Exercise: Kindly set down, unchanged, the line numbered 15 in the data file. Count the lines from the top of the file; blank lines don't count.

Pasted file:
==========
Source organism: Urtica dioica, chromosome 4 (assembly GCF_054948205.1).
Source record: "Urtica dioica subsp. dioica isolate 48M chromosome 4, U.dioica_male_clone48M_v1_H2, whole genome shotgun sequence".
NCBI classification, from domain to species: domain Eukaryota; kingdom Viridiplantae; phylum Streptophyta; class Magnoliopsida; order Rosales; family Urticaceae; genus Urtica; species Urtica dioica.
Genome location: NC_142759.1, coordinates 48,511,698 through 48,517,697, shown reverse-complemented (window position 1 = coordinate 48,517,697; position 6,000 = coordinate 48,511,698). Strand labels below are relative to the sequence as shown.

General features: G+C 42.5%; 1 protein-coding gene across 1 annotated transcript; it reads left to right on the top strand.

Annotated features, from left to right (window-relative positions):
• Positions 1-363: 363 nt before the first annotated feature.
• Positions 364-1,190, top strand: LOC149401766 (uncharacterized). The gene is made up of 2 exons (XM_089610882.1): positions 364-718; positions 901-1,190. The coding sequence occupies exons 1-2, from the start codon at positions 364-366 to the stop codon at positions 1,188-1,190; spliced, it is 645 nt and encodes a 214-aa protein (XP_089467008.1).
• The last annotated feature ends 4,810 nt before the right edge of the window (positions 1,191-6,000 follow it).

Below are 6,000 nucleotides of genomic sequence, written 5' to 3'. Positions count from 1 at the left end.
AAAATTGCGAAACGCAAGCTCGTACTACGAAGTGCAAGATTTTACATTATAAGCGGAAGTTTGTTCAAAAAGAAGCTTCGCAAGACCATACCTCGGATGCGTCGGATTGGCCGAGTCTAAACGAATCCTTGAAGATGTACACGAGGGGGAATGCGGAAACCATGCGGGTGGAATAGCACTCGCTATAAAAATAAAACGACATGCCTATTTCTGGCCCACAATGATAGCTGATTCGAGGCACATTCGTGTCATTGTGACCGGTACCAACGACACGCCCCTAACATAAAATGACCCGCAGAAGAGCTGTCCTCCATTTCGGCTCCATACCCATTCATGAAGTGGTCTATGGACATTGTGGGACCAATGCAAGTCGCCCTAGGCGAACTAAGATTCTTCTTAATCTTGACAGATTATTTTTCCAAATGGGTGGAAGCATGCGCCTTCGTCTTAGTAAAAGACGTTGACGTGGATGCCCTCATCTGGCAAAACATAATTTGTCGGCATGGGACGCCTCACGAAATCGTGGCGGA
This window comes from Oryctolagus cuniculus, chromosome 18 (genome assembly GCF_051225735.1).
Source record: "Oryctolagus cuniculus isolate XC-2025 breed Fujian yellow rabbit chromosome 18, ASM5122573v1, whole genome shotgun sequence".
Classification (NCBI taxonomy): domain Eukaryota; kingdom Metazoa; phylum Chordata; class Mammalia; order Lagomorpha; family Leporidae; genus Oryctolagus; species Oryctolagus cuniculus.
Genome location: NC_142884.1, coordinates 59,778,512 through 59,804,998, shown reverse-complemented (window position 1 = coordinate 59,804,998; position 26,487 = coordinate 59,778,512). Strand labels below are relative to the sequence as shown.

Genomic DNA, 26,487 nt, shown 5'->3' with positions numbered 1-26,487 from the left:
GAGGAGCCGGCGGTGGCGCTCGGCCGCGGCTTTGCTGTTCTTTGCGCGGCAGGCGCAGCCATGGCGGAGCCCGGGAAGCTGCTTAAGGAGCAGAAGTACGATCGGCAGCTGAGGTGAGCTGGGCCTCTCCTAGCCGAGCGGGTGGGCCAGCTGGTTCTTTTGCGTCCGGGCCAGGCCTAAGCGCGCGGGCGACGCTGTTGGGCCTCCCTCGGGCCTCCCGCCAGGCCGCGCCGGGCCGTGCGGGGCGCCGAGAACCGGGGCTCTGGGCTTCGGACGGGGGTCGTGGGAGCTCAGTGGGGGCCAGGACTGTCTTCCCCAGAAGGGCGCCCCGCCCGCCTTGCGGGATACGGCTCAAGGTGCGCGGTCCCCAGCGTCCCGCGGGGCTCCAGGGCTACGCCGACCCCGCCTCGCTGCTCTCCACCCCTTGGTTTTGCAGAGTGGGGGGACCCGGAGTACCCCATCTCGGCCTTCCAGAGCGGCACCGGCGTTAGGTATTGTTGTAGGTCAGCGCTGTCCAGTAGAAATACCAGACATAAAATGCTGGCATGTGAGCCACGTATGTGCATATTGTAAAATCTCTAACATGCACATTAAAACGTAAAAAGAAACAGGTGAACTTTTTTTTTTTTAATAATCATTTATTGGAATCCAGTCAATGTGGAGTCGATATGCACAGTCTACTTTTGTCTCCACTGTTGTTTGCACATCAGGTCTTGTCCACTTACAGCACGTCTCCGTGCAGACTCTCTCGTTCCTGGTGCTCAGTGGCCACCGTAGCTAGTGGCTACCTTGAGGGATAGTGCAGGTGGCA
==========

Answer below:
Genome location: NC_142884.1, coordinates 59,778,512 through 59,804,998, shown reverse-complemented (window position 1 = coordinate 59,804,998; position 26,487 = coordinate 59,778,512). Strand labels below are relative to the sequence as shown.